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Kravas Tests Endurance for Dancers and Audience

Heather Kravas’ the quartet played this weekend, Oct 10-13, 2013 at On the Boards—the theater set up in the three-quarter-round. Four dancers presented four distinct acts all while accompanied by the immersive sound played live by Dana Wachs/Vohrees. Each act presented very different moods, costumes, and soundscores, but the complex and repetitive patterns that demanded endurance both from the dancers and the audience remained consistent throughout. The dancers’ maintained an even, sober composure, and the lack of emotionality, combined with the time devoted to each idea, divided the audience into those who find the repetition mesmerizing and those who become disengaged.

Heather Kravas’ “the quartet”
Photo by Ryutaro Mishima.

In the first act, the dancers entered as warriors might enter an arena—calm and powerful. Task oriented, they alternated between creating sculptural tableaux and finding various states of undress with a gray sweat suit. At one point they broke into a cheerleading sequence, counting each movement together, before they presented a faster and abbreviated version of the tableau and dressing sequence. The second act had two of the dancers in white tutus and leotards, completing endless unison tendus that gradually traveled them through the space. The other two dancers would intermittently stride through with a militant severity accompanied by heavy beats in the music. Like a ballet student’s nightmare, the two in white progressed to sous-sous, soutenus, and deep pliés to travel through the space, the path varying slightly each time, and always interrupted by the sinister walkers. This went on for an exhausting amount of time.


In the third act, unitard-clad dancers stood single-file as they completed complicated patterns of arm movements and pelvic thrusts. The most compelling image of the night was the dancers repeating “want” faster and faster as they thrusted in unison. In the final act the dancers entered with bells on (literally) in folksy patterned costumes and completed complicated walking pathways. These evolved to a unison walking pattern with a vocally repeated grocery list, which the dancers then phased: a highly difficult task executed impeccably.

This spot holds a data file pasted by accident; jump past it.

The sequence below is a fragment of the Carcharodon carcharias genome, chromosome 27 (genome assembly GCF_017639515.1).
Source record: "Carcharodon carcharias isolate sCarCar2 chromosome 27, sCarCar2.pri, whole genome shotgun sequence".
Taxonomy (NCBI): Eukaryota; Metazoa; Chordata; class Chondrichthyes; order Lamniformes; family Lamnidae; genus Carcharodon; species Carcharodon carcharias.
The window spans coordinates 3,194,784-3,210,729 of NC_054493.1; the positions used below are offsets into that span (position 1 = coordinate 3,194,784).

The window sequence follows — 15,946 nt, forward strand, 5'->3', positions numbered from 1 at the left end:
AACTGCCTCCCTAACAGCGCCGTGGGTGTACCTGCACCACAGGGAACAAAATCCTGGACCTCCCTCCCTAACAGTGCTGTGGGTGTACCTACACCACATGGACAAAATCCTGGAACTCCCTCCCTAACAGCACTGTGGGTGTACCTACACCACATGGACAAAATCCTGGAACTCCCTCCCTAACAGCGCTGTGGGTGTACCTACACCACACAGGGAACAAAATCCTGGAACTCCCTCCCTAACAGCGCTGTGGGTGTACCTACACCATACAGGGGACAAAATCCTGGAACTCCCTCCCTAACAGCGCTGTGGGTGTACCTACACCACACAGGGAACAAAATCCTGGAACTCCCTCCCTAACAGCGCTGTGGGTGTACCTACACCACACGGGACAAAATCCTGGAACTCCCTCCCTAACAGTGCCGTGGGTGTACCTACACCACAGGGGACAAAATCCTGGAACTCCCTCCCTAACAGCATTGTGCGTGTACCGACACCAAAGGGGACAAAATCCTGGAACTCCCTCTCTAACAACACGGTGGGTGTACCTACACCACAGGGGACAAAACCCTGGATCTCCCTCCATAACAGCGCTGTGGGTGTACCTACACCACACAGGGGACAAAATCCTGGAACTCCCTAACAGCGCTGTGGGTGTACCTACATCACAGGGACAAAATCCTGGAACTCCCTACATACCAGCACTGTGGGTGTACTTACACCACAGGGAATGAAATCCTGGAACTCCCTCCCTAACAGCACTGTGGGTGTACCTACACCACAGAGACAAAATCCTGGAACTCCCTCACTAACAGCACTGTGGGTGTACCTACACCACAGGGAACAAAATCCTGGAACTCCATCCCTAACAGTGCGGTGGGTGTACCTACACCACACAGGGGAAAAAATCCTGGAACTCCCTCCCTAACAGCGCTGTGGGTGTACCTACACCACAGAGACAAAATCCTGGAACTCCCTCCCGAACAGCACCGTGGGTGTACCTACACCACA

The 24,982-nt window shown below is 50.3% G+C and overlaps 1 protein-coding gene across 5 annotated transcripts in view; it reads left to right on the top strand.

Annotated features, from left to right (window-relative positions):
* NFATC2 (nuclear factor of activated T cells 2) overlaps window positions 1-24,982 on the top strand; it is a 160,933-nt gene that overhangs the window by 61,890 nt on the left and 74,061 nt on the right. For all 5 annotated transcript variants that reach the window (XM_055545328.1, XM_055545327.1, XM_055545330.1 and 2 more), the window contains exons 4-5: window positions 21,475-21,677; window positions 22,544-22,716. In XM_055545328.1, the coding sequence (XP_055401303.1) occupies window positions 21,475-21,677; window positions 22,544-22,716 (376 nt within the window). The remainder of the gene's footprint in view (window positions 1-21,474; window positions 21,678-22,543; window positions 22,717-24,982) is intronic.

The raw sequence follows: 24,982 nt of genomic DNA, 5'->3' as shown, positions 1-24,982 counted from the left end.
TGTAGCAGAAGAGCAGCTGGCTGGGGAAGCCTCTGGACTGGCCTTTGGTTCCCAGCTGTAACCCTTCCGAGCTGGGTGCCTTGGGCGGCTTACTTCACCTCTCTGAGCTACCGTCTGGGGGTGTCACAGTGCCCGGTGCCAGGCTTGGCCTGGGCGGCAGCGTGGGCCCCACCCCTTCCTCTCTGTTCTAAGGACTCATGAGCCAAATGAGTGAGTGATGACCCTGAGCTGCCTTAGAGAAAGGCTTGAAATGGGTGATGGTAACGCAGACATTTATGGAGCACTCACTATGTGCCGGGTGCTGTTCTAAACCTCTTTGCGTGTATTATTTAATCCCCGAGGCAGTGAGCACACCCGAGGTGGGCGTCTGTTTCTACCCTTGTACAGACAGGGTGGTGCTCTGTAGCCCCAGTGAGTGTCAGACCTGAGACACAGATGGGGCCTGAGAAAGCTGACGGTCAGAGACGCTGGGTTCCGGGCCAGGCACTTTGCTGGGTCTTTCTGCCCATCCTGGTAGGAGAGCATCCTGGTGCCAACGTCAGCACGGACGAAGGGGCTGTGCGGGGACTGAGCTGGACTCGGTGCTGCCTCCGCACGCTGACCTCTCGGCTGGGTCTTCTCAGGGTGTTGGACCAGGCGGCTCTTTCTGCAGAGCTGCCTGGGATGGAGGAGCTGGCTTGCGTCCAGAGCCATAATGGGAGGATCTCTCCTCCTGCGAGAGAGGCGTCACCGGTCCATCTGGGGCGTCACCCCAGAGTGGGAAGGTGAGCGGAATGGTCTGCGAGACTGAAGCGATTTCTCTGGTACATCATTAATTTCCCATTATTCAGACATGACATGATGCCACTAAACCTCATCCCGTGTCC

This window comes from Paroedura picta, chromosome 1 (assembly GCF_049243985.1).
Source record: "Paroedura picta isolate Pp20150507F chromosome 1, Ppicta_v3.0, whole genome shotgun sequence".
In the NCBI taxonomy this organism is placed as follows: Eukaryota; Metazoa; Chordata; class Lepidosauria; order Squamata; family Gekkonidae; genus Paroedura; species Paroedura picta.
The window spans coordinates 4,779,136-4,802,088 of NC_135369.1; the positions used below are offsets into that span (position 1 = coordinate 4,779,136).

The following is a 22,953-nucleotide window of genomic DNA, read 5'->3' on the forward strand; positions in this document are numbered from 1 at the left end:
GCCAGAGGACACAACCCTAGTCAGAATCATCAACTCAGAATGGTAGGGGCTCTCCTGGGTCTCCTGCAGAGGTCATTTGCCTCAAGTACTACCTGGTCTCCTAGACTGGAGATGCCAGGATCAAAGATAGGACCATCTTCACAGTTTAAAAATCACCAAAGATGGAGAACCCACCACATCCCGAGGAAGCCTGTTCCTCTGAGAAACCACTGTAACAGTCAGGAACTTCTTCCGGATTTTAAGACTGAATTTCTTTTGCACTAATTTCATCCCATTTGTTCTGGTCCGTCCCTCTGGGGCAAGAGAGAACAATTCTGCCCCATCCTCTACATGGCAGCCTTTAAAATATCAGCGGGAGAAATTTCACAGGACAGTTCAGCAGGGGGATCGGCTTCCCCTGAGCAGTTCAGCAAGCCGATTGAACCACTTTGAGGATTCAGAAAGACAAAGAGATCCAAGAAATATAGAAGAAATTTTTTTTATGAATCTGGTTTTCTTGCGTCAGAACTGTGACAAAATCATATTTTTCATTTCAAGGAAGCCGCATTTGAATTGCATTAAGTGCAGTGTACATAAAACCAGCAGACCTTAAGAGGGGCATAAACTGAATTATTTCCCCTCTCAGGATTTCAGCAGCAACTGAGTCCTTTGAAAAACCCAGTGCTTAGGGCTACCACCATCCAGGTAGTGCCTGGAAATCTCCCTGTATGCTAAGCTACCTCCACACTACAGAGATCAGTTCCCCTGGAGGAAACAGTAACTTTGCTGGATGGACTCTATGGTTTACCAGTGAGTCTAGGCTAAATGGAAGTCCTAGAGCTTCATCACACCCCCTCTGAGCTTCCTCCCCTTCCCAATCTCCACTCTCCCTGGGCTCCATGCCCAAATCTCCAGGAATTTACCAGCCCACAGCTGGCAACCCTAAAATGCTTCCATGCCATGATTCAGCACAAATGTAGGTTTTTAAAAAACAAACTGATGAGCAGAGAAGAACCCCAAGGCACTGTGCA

(L to R) Liz Santoro, Oren Barnoy, Jennifer Kjos, Cecilia Eliceche in “the quartet”
Photo by Jenny May Petersen

The show ended as each act ended—without zenith or fanfare. Each act seemed to allude towards some kind of event that never happened, leaving the audience in a state of artistic blue balls. Kravas uses monotony intentionally, but to what purpose? It was esoteric enough to exclude even committed experimental dance fans, let alone the poor lay people, who will likely think twice before seeing dance again. The length and pacing seemed unnecessary to the ideas in the piece, and drowned out what the quartet does have to offer.


Each act set up complex tasks that asked for almost unreasonable perfection. Particularly in the second act, it is as if Kravas has put these two gorgeous dancers under a microscope—every possible deviation in form or timing laid bare for the audience to see. A marathon of technique overseen by a judgmental authority probably hit home for the audience members who studied ballet, but was likely lost on those who did not. This ballet sequence, the cheer sequence, and the phasing all seem to hinge on the hip thrusting “wants” of the third act. The compulsive, insistent drive of the wanting could relate to the pointlessness of seeking perfection, or maybe the empty desires of modern society. Loaded and open for interpretation, this moment is, at least, relatable to something. It represents the potency this piece could have, with editing. If Kravas desired to make her ideas more accessible, it seems they could exist outside of the context of endurance.

Liz Santoro, Cecilia Eliceche in “the quartet”
Photo by Jenny May Petersen

This piece, along with many other experimental performances, questions the artist’s responsibility to their audience. This is not that the artist should compromise their artistic integrity for the sake of entertainment, but ultimately does alienating and boring its audience serve the dance world? There is certainly value in performance that is not necessarily enjoyable to watch, but at what point will audiences begin to disregard the artist’s ideas because they feel abused or excluded? Kravas is definitely not the worst offender here, but the quartet does walk this line. It seems a piece designed for an audience with a specific background, education, and patience.


To learn more about Heather Kravas and her On the Boards Performance, as well as the other dance events at On the Boards, please visit